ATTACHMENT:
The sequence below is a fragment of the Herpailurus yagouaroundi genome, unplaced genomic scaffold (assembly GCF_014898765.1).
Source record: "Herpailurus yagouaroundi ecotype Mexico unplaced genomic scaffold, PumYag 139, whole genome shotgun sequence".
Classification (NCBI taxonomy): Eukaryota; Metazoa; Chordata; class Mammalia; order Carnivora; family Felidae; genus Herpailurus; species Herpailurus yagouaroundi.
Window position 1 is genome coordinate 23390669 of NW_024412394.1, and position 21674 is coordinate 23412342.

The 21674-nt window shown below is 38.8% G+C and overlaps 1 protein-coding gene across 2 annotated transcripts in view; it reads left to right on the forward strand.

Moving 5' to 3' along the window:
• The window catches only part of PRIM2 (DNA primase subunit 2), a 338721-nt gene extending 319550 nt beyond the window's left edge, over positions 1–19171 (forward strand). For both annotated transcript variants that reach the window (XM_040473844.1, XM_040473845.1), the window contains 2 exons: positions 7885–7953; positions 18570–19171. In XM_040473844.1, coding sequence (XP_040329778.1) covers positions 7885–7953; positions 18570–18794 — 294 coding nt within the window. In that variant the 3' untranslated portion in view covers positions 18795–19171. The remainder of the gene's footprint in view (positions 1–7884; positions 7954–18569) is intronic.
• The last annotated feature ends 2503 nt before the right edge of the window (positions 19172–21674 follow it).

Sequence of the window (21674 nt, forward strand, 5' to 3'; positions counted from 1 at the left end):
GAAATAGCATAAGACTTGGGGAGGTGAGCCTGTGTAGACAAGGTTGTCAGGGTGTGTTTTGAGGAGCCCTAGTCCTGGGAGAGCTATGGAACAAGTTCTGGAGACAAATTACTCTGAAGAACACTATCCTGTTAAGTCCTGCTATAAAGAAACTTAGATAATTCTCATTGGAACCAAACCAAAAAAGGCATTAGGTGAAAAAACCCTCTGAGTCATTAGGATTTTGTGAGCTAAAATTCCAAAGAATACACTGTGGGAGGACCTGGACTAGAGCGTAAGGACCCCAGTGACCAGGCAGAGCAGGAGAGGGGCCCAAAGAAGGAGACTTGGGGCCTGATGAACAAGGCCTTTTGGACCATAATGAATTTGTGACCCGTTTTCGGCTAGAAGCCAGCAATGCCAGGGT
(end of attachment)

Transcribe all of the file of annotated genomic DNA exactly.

The sequence below is a fragment of the Herpailurus yagouaroundi genome, unplaced genomic scaffold (assembly GCF_014898765.1).
Source record: "Herpailurus yagouaroundi ecotype Mexico unplaced genomic scaffold, PumYag 139, whole genome shotgun sequence".
Classification (NCBI taxonomy): Eukaryota; Metazoa; Chordata; class Mammalia; order Carnivora; family Felidae; genus Herpailurus; species Herpailurus yagouaroundi.
Window position 1 is genome coordinate 23390669 of NW_024412394.1, and position 21674 is coordinate 23412342.

The 21674-nt window shown below is 38.8% G+C and overlaps 1 protein-coding gene across 2 annotated transcripts in view; it reads left to right on the forward strand.

Moving 5' to 3' along the window:
• The window catches only part of PRIM2 (DNA primase subunit 2), a 338721-nt gene extending 319550 nt beyond the window's left edge, over positions 1–19171 (forward strand). For both annotated transcript variants that reach the window (XM_040473844.1, XM_040473845.1), the window contains 2 exons: positions 7885–7953; positions 18570–19171. In XM_040473844.1, coding sequence (XP_040329778.1) covers positions 7885–7953; positions 18570–18794 — 294 coding nt within the window. In that variant the 3' untranslated portion in view covers positions 18795–19171. The remainder of the gene's footprint in view (positions 1–7884; positions 7954–18569) is intronic.
• The last annotated feature ends 2503 nt before the right edge of the window (positions 19172–21674 follow it).

Sequence of the window (21674 nt, forward strand, 5' to 3'; positions counted from 1 at the left end):
GAAATAGCATAAGACTTGGGGAGGTGAGCCTGTGTAGACAAGGTTGTCAGGGTGTGTTTTGAGGAGCCCTAGTCCTGGGAGAGCTATGGAACAAGTTCTGGAGACAAATTACTCTGAAGAACACTATCCTGTTAAGTCCTGCTATAAAGAAACTTAGATAATTCTCATTGGAACCAAACCAAAAAAGGCATTAGGTGAAAAAACCCTCTGAGTCATTAGGATTTTGTGAGCTAAAATTCCAAAGAATACACTGTGGGAGGACCTGGACTAGAGCGTAAGGACCCCAGTGACCAGGCAGAGCAGGAGAGGGGCCCAAAGAAGGAGACTTGGGGCCTGATGAACAAGGCCTTTTGGACCATAATGAATTTGTGACCCGTTTTCGGCTAGAAGCCAGCAATGCCAGGGT